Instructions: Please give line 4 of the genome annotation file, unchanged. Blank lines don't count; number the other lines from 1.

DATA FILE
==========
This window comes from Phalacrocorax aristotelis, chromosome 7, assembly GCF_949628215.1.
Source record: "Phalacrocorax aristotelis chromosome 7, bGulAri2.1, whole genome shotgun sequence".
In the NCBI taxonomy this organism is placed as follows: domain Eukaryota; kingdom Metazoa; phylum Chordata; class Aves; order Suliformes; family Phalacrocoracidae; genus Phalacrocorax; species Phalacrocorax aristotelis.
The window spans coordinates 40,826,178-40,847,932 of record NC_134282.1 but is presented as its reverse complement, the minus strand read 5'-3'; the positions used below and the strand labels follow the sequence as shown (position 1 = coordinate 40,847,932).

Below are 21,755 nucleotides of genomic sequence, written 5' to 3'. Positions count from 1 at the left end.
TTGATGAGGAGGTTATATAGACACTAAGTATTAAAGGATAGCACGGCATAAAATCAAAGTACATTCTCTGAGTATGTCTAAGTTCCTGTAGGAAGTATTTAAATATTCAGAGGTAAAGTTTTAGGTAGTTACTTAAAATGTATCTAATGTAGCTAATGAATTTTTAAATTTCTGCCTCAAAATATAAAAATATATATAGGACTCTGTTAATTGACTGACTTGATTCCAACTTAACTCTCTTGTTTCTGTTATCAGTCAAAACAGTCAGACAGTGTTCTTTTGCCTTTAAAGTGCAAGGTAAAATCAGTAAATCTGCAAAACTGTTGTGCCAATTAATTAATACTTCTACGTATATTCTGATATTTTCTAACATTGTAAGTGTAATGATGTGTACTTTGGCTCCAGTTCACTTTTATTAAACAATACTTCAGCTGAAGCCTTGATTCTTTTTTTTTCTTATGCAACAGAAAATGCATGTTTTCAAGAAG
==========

The window spans coordinates 40,826,178-40,847,932 of record NC_134282.1 but is presented as its reverse complement, the minus strand read 5'-3'; the positions used below and the strand labels follow the sequence as shown (position 1 = coordinate 40,847,932).